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On Being (a) Professional Part III

by Gavin Griffin |  Published: Oct 01, 2013


Gavin GriffinSo far in this series I’ve talked about things that I’ve gotten better at throughout my career as a professional poker player. Learning is a lifelong process and one of the hallmarks of being a professional, no matter what you are a professional in, is the constant struggle for improvement. I have often said that once I think this game has nothing left to teach me, I should probably quit, since it will be all downhill from there. Socrates said “the only true wisdom is knowing you know nothing.” In the spirit of that quote, I’d like to discuss some things that I know I need to work on.

Mental game

My mental game is strong in some areas and weak in others and it’s a part of the game where I need to be constantly improving. One of my weakest points shows up often in tournaments. Tournament to tournament, I have a very healthy view of how the swings of poker manifest themselves. I understand that I will go through long dry stretches in tournaments and I will have some really good short-term success. The mental problem I have, though, is within each tournament. When things are going really well in the tournament, I start thinking about the final table and winning and what I’m going to do with any money I might win. I often lose sight of the fact that I’m far away from any of those things and the only thing that matters is my next decision. The opposite is also true. When things are going really poorly for a stretch but I haven’t busted out, I get down on myself and think about how poorly I’m running instead of how to make better decisions. My mindset is actually quite good when I’m not at either extreme, so I tend to do better in tournaments where I’m running pretty normally. It’s an interesting problem that I’ve tried many things to try to fix, but I’ve recently restarted reading Jared Tendler’s books, and I’m hoping that I can find some stuff in there to improve my mental game. I understand that a book isn’t an instant fix and that I’ll need to work hard to improve my game on a mental level, just as much as I need to work hard to improve my game at the table. Since most of the game is played out in our heads, it doesn’t make much sense that I haven’t been great about improving my mindset or giving myself tools with which to better myself as an emotional poker player.

Getting in better shape

When I was 22, bright eyed and bushy tailed, I was in pretty good shape. I didn’t have any of the extra weight I now carry around my midsection. I had tons of energy, and I had a sharpness of focus that was spectacular. I could play really long sessions and keep focused throughout without the aid of caffeine or the Internet. I didn’t have to check my phone every 15 minutes, listen to podcasts, or check Twitter. Of course, when I was 22, those things weren’t really a factor. iPods weren’t as ubiquitous as they are today, Twitter didn’t exist, and smartphones wouldn’t be on the horizon for another couple of years. In some ways, those things have been a blessing to me as a poker player. Poker can be a boring game and it’s good to have something to keep you entertained when you’re playing 10-to-12 hour sessions. You do, however, miss a little bit when you’re listening to music or reading a blog and you have to decide whether you’re missing too much by checking your phone or if you feel fine with that small lack of information.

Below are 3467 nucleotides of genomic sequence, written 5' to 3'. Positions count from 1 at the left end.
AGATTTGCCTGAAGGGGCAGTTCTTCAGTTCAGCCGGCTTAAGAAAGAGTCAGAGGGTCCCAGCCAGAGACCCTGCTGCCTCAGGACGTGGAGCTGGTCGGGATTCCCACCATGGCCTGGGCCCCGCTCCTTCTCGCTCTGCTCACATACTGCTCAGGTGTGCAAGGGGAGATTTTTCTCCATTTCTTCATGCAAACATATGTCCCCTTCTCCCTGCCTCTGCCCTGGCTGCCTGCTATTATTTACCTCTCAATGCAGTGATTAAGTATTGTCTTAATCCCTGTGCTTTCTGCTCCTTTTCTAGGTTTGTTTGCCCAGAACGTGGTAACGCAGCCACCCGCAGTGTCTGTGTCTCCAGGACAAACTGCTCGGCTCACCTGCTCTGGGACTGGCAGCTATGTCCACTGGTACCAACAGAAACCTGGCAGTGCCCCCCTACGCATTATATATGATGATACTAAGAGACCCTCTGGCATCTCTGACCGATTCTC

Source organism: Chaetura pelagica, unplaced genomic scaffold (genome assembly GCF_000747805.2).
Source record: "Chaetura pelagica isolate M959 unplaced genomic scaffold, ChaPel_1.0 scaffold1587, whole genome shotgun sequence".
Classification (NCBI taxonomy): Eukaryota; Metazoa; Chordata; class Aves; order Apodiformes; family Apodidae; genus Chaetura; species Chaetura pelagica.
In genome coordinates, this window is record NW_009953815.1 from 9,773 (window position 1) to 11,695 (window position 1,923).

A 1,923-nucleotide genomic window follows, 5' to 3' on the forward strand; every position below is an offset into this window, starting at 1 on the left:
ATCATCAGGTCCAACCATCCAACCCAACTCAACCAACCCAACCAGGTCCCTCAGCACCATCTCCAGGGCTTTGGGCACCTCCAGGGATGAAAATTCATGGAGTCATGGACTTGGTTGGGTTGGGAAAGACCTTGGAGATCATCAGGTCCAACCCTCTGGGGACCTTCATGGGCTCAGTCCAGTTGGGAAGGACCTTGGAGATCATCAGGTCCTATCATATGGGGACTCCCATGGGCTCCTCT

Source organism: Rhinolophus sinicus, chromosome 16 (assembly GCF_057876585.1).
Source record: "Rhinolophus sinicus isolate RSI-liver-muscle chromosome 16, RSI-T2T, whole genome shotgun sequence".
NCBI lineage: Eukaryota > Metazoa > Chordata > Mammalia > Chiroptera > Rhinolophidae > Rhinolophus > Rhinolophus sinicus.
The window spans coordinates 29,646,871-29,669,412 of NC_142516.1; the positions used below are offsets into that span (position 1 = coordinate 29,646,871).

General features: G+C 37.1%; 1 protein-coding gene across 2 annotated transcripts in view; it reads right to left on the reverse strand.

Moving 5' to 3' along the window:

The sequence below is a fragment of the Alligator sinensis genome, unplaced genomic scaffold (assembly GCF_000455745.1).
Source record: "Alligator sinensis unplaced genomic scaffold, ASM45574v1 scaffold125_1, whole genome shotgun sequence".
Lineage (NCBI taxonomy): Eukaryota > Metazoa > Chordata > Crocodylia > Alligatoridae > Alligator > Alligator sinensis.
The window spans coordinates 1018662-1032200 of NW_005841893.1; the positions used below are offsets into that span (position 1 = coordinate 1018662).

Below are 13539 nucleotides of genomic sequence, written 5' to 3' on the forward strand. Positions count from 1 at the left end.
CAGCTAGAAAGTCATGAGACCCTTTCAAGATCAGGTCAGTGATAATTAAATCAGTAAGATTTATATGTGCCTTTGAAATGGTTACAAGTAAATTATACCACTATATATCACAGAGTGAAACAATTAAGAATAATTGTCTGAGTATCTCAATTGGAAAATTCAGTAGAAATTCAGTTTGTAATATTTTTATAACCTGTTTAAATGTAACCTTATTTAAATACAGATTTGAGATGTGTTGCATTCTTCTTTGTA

One thing I know I can do to improve my focus and my energy while I’m playing is to work out more. I recently took up mountain biking and I really enjoy doing it. I get out for a one-hour ride about twice per week. Luckily, I live in an area that has great trails and I can keep myself interested for a long time exploring around my house. Unfortunately, though, with an eight-month old baby and a wife who works 40 hours a week in addition to my own poker career, it’s hard to get away more than those two hours per week that I try to do now. I’m absolutely certain that if I were to lose the 20 or so extra pounds that I’m carrying around, I would have more energy and more focus, both when I’m playing and when I’m at home with my son and my wife. It would improve my life in so many ways, but it’s something that I struggle with constantly. I try to avoid food that’s bad for me, not eat too many carbs, and work out as much as I can. I just have a problem with loving sweets and carbs so much, like every modern human, and with so little time I find myself eating unhealthy snacks. In addition to the unhealthy snacks, I eat many of my meals at the casino, which isn’t exactly a bastion of healthy cooking. I definitely need to eat more greens, less carbs, and smaller portions and it’s something I’m committed to doing both for my own sake and that of my family.

Like I’ve mentioned in this series of articles, I’ve learned many things as a professional poker player that can be helpful to others and I’m still learning. I will continue to try to improve as a husband, a father, a human being, and a poker player in that order because one of the things I’ve learned the most in my 10 years as a poker player is that, in the end, poker is just a game. Yes, it’s one that has afforded me many good things in life, but it’s really just a part of my life and a balanced approach is necessary in order to thrive in this world. I hope you have learned something from the things I’ve gone through in my poker career. Remember to always keep learning and that just like Jon Snow, you know nothing. ♠

Gavin Griffin was the first poker player to capture a World Series of Poker, European Poker Tour and World Poker Tour title and has amassed nearly $5 million in lifetime tournament winnings. Griffin is sponsored by You can follow him on Twitter @NHGG